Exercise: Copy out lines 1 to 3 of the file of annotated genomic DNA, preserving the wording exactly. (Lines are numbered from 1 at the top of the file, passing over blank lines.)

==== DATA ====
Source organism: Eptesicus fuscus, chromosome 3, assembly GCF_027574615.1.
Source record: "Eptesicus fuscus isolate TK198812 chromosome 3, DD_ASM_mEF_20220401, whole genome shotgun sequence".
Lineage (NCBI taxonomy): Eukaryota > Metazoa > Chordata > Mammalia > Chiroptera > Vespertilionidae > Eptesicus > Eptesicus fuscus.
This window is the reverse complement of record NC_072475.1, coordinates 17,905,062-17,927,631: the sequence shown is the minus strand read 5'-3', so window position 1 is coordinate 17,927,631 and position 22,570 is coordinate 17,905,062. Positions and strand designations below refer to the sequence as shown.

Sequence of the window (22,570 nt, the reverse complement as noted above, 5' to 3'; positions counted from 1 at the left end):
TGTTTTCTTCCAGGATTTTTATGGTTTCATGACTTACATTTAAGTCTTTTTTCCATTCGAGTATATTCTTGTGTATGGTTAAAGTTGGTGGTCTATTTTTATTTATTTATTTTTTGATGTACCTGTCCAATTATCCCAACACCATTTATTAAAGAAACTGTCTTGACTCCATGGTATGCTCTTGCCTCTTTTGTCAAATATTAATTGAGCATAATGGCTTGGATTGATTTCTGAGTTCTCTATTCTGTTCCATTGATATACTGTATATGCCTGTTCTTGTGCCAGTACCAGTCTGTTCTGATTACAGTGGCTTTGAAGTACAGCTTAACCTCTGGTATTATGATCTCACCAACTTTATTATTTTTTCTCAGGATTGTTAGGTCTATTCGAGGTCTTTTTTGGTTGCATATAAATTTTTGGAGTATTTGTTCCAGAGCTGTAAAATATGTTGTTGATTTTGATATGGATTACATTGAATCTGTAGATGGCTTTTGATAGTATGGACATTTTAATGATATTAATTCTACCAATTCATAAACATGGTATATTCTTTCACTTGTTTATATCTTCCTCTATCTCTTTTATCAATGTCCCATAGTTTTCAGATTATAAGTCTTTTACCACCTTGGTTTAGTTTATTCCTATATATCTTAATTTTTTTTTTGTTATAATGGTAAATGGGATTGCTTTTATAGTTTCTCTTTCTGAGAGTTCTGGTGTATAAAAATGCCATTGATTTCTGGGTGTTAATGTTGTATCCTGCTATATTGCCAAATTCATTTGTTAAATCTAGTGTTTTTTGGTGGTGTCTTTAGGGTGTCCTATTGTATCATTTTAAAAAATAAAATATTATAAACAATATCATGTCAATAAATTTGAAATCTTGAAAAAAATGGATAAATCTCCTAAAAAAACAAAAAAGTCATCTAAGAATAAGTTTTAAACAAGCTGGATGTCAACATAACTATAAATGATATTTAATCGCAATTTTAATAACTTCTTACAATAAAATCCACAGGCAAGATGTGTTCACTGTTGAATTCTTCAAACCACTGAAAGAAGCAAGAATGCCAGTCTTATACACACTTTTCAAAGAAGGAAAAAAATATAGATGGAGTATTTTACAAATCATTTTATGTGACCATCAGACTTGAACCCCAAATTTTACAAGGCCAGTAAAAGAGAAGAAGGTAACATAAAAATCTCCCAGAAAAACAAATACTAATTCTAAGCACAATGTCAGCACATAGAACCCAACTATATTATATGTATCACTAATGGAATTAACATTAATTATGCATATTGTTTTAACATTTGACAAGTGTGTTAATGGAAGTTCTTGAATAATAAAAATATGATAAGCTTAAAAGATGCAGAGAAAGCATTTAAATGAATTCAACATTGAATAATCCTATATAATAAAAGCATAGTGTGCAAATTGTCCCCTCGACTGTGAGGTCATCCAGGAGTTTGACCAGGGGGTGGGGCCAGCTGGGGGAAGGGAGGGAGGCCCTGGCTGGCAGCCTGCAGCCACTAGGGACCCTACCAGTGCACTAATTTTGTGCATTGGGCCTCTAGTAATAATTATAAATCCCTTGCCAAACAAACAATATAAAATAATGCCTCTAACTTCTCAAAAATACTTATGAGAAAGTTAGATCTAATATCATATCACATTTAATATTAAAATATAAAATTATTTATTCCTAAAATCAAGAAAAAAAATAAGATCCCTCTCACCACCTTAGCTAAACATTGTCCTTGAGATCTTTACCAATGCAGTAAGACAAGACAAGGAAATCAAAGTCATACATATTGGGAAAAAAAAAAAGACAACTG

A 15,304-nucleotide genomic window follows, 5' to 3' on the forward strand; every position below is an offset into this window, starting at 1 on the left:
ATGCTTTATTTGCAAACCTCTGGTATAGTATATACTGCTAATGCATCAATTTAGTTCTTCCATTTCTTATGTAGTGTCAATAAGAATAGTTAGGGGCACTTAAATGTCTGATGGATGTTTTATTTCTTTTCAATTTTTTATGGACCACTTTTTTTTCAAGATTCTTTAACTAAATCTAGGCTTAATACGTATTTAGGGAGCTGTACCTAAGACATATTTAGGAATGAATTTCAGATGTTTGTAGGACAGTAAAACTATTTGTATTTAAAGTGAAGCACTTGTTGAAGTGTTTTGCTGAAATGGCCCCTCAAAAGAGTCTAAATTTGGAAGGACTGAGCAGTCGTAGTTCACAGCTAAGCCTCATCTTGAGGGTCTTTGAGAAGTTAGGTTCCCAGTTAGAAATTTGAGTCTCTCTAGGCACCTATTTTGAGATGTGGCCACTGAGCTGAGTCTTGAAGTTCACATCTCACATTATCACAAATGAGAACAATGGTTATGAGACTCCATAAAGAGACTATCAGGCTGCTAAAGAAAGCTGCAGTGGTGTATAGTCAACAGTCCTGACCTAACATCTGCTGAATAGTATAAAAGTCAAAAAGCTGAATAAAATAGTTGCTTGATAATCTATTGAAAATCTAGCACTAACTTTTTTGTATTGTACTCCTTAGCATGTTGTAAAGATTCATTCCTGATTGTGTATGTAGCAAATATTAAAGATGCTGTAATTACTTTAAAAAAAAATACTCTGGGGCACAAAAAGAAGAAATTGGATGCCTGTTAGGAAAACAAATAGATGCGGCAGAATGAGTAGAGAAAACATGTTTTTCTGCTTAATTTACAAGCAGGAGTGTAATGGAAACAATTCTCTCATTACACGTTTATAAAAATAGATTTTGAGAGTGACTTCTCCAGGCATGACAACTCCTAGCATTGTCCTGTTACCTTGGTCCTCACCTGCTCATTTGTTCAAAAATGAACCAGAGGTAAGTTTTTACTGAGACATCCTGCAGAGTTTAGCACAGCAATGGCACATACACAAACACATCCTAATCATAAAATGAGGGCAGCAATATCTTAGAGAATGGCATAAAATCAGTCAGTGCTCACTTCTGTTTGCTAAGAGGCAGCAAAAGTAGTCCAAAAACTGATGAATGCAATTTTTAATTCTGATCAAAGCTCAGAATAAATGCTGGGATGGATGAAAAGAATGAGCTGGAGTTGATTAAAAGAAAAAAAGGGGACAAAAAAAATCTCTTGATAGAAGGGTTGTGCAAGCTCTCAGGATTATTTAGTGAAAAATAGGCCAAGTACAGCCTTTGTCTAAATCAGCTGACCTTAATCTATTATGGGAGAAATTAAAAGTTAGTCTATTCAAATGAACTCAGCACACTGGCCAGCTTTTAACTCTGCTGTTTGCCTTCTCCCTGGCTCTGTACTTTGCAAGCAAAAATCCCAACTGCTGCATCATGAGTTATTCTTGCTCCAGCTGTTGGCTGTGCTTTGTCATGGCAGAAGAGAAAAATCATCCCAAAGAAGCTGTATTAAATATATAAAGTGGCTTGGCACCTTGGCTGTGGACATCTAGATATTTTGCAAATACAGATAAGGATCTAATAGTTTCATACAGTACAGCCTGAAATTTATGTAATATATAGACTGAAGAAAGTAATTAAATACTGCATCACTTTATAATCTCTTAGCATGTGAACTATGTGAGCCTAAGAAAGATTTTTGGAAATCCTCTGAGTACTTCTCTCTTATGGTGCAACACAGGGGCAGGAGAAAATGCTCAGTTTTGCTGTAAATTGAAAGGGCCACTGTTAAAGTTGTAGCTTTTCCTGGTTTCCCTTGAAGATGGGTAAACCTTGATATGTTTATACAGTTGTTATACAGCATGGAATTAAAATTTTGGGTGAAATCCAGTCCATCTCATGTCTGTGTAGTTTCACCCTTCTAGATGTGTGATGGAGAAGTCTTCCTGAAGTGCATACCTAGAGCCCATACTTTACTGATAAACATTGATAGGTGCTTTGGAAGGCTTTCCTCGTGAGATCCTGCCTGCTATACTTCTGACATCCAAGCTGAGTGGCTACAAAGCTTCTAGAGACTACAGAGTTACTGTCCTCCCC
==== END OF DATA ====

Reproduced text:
Source organism: Eptesicus fuscus, chromosome 3, assembly GCF_027574615.1.
Source record: "Eptesicus fuscus isolate TK198812 chromosome 3, DD_ASM_mEF_20220401, whole genome shotgun sequence".
Lineage (NCBI taxonomy): Eukaryota > Metazoa > Chordata > Mammalia > Chiroptera > Vespertilionidae > Eptesicus > Eptesicus fuscus.